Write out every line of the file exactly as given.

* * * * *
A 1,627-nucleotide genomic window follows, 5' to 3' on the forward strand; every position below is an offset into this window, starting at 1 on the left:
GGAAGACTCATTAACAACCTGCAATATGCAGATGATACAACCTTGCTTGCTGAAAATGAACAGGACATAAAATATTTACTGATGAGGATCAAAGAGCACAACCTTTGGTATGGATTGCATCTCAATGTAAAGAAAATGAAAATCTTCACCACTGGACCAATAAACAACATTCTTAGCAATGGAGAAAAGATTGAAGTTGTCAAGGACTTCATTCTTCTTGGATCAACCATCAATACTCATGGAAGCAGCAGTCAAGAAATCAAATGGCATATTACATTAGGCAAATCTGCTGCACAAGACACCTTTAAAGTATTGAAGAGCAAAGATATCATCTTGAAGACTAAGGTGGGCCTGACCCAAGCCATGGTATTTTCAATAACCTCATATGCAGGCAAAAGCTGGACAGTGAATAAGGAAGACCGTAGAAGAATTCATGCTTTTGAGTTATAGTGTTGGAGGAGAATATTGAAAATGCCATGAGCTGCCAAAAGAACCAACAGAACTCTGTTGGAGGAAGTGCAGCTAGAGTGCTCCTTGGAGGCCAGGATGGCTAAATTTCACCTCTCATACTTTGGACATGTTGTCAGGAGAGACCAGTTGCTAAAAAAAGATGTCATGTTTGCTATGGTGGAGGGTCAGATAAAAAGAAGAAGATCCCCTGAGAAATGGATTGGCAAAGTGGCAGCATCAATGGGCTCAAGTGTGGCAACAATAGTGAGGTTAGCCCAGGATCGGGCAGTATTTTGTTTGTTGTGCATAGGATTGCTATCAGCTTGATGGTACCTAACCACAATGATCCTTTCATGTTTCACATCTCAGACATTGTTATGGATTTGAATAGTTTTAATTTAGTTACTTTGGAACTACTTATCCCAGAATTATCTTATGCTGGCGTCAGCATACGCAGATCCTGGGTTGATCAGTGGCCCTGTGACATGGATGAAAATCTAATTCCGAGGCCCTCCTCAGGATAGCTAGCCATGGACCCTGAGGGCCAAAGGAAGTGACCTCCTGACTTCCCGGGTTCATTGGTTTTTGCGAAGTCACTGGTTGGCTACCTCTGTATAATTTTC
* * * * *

A 1,627-nucleotide genomic window follows, 5' to 3' on the forward strand; every position below is an offset into this window, starting at 1 on the left:
GGAAGACTCATTAACAACCTGCAATATGCAGATGATACAACCTTGCTTGCTGAAAATGAACAGGACATAAAATATTTACTGATGAGGATCAAAGAGCACAACCTTTGGTATGGATTGCATCTCAATGTAAAGAAAATGAAAATCTTCACCACTGGACCAATAAACAACATTCTTAGCAATGGAGAAAAGATTGAAGTTGTCAAGGACTTCATTCTTCTTGGATCAACCATCAATACTCATGGAAGCAGCAGTCAAGAAATCAAATGGCATATTACATTAGGCAAATCTGCTGCACAAGACACCTTTAAAGTATTGAAGAGCAAAGATATCATCTTGAAGACTAAGGTGGGCCTGACCCAAGCCATGGTATTTTCAATAACCTCATATGCAGGCAAAAGCTGGACAGTGAATAAGGAAGACCGTAGAAGAATTCATGCTTTTGAGTTATAGTGTTGGAGGAGAATATTGAAAATGCCATGAGCTGCCAAAAGAACCAACAGAACTCTGTTGGAGGAAGTGCAGCTAGAGTGCTCCTTGGAGGCCAGGATGGCTAAATTTCACCTCTCATACTTTGGACATGTTGTCAGGAGAGACCAGTTGCTAAAAAAAGATGTCATGTTTGCTATGGTGGAGGGTCAGATAAAAAGAAGAAGATCCCCTGAGAAATGGATTGGCAAAGTGGCAGCATCAATGGGCTCAAGTGTGGCAACAATAGTGAGGTTAGCCCAGGATCGGGCAGTATTTTGTTTGTTGTGCATAGGATTGCTATCAGCTTGATGGTACCTAACCACAATGATCCTTTCATGTTTCACATCTCAGACATTGTTATGGATTTGAATAGTTTTAATTTAGTTACTTTGGAACTACTTATCCCAGAATTATCTTATGCTGGCGTCAGCATACGCAGATCCTGGGTTGATCAGTGGCCCTGTGACATGGATGAAAATCTAATTCCGAGGCCCTCCTCAGGATAGCTAGCCATGGACCCTGAGGGCCAAAGGAAGTGACCTCCTGACTTCCCGGGTTCATTGGTTTTTGCGAAGTCACTGGTTGGCTACCTCTGTATAATTTTC